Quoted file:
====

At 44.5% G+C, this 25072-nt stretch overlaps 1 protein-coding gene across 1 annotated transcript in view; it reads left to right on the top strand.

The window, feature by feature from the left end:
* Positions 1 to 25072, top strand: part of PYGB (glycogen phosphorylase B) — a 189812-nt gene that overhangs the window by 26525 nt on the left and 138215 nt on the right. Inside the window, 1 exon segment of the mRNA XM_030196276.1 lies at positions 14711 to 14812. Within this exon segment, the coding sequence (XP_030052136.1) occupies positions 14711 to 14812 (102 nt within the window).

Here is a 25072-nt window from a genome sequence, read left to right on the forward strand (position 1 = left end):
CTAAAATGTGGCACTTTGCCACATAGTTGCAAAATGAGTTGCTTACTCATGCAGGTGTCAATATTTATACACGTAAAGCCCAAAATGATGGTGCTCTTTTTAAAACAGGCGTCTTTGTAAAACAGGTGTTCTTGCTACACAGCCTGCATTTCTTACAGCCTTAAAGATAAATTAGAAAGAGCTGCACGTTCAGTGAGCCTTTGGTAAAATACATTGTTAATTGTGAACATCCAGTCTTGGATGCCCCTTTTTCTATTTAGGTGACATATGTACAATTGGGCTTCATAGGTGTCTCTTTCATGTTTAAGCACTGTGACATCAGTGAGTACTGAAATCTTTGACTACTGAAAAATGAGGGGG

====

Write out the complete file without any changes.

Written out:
At 44.5% G+C, this 25072-nt stretch overlaps 1 protein-coding gene across 1 annotated transcript in view; it reads left to right on the top strand.

The window, feature by feature from the left end:
* Positions 1 to 25072, top strand: part of PYGB (glycogen phosphorylase B) — a 189812-nt gene that overhangs the window by 26525 nt on the left and 138215 nt on the right. Inside the window, 1 exon segment of the mRNA XM_030196276.1 lies at positions 14711 to 14812. Within this exon segment, the coding sequence (XP_030052136.1) occupies positions 14711 to 14812 (102 nt within the window).

Here is a 25072-nt window from a genome sequence, read left to right on the forward strand (position 1 = left end):
CTAAAATGTGGCACTTTGCCACATAGTTGCAAAATGAGTTGCTTACTCATGCAGGTGTCAATATTTATACACGTAAAGCCCAAAATGATGGTGCTCTTTTTAAAACAGGCGTCTTTGTAAAACAGGTGTTCTTGCTACACAGCCTGCATTTCTTACAGCCTTAAAGATAAATTAGAAAGAGCTGCACGTTCAGTGAGCCTTTGGTAAAATACATTGTTAATTGTGAACATCCAGTCTTGGATGCCCCTTTTTCTATTTAGGTGACATATGTACAATTGGGCTTCATAGGTGTCTCTTTCATGTTTAAGCACTGTGACATCAGTGAGTACTGAAATCTTTGACTACTGAAAAATGAGGGGG